Japanese scientists have created hens that can lay multi-million pound “golden eggs” containing an expensive protein used to treat serious diseases such as cancer and hepatitis.
The creation of the so-called “golden eggs” was masterminded by scientists at Japan’s Biomedical Research Institute at the National Institute of Advanced Industrial Science and Technology.
The new technology involved scientists using new genome editing technology to create hens that can produce eggs containing high quantities of the protein human interferon beta at a low cost.
Scientists first collecting cells that would turn into sperm from rooster embryos and inserting a gene to produce human interferon beta.
The cells were then reportedly returned to the embryos of other roosters, with the hatched roosters later made to mate with wild hens.
Scientists found that their female offspring could subsequently lay eggs with high levels of human interferon beta – a natural anti-viral protein – found around the yolks.
The protein quantity in individual eggs ranged from around 30 to 60 milligrams, resulting in each egg reportedly being valued as worth between around £408,000 (60 million yen) and £2 million (300 million yen) a piece.
Human interferon beta is a natural anti-viral protein with a hefty price tag which is commonly used as a therapeutic agent for diseases such as cancer and hepatitis.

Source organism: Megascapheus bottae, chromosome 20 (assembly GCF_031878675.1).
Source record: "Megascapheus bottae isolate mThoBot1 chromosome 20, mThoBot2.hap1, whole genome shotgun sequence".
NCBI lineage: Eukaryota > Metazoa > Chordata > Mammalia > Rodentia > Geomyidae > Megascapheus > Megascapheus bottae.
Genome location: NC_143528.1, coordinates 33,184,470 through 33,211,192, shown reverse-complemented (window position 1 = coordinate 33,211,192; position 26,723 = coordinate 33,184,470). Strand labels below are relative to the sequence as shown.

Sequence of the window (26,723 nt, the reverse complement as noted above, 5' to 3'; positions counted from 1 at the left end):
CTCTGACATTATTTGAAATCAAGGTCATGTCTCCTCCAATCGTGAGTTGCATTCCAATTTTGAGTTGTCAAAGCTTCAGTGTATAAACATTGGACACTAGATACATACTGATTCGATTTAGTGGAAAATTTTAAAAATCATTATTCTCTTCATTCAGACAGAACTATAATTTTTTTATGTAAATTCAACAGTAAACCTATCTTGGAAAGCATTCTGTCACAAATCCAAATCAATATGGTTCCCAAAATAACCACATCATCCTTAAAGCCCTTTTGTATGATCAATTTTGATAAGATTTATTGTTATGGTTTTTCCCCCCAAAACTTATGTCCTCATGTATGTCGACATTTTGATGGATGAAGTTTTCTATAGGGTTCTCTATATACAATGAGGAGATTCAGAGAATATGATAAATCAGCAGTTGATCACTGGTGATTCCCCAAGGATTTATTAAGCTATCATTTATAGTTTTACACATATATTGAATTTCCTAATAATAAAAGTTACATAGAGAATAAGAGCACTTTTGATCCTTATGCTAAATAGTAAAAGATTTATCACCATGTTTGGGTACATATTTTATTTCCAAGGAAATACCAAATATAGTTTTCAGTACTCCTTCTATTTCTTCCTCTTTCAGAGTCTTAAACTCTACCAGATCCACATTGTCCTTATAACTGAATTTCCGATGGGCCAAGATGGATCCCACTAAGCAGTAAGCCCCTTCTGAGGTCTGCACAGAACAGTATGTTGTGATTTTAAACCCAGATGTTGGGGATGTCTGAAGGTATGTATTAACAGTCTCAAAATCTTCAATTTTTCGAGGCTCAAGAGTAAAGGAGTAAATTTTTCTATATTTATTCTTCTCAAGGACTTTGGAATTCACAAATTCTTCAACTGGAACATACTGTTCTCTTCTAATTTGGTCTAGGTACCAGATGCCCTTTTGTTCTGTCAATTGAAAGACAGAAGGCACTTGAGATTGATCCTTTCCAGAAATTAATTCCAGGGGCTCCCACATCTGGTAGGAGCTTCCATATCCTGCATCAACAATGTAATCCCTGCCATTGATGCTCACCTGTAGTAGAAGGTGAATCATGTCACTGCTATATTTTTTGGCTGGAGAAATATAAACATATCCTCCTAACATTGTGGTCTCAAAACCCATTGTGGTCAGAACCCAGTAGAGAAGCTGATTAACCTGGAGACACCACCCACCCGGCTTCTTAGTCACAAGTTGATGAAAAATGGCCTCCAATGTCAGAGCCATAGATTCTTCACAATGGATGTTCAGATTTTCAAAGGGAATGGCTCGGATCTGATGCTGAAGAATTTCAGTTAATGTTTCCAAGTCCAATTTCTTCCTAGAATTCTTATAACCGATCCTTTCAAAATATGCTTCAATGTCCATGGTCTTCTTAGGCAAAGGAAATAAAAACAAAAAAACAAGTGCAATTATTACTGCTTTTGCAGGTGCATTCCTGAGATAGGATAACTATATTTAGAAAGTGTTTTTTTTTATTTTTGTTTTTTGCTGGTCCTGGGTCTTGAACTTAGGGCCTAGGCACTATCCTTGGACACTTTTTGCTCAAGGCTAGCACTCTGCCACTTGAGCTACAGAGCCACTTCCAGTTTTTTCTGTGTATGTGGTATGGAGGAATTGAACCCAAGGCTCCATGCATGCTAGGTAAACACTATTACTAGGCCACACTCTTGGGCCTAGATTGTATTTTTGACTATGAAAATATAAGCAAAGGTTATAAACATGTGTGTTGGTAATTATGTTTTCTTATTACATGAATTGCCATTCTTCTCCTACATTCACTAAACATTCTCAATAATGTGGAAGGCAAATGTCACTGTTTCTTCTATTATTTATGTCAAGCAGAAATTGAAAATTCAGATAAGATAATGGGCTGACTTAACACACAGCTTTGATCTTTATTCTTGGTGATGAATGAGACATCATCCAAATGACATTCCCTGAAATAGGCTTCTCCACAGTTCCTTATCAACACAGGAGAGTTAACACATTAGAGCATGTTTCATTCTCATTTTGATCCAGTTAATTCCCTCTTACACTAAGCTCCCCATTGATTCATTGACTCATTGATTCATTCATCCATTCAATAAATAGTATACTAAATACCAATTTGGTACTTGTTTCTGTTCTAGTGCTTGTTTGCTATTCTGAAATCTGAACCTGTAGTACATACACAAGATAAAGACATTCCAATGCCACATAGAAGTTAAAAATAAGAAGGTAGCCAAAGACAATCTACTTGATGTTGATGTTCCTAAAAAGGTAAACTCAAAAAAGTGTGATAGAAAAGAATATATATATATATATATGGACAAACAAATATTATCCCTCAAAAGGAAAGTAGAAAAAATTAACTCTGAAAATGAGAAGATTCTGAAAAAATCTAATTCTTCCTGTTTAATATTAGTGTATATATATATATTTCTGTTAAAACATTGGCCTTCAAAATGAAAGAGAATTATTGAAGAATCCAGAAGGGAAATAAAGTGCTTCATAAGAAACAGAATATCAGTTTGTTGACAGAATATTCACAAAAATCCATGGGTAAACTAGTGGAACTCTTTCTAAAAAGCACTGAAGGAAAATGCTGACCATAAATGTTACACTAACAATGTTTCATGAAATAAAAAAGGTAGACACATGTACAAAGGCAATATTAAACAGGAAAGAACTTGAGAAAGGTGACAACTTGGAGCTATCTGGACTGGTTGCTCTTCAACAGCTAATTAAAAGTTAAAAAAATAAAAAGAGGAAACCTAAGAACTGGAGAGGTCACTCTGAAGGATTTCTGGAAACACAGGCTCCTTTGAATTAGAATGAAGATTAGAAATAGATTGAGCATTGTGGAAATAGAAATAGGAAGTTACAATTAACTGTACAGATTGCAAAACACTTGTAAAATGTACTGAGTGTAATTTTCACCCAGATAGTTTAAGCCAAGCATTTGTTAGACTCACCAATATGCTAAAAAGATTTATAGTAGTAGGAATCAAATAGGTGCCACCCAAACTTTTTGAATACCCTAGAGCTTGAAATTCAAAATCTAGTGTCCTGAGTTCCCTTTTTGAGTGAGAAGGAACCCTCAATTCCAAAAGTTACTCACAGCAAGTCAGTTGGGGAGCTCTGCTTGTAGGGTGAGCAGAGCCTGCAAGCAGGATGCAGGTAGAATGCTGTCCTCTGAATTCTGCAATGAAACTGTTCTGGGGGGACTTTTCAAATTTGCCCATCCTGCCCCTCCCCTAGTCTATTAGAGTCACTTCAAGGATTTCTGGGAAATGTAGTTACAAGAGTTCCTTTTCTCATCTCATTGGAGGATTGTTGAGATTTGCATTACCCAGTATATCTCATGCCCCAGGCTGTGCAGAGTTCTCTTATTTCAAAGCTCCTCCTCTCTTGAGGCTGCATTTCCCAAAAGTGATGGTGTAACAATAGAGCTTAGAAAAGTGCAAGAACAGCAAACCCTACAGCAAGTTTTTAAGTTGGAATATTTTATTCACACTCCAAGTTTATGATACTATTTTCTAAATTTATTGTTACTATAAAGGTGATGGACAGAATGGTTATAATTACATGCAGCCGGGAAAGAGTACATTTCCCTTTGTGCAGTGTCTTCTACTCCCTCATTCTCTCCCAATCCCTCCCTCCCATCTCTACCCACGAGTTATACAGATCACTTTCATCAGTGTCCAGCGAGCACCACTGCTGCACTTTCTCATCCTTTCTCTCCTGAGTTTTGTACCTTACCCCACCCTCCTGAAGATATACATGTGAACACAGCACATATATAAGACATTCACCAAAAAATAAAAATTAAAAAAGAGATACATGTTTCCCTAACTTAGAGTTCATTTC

The scientists are currently collaborating with Cosmo Bio, a Japanese reagent maker, to explore the potential commercial production of the hen-based protein.
Cosmo Bio plans to sell the protein, produced by its own in-house hens, from early next year for research use, with a view to making it commercially available in the future following further tests.
“For Interferon-beta protein, we have about 20 hens in-house," Mika Kitahara of Cosmo Bio, told the Telegraph. "So far our hens produce the eggs constantly, just like normal hens.”
Highlighting the benefits of such a technique, she added: “These hens can produce eggs constantly, so we can obtain recombinant proteins in large amounts and with stability. In addition, this system doesn't involve killing hens.”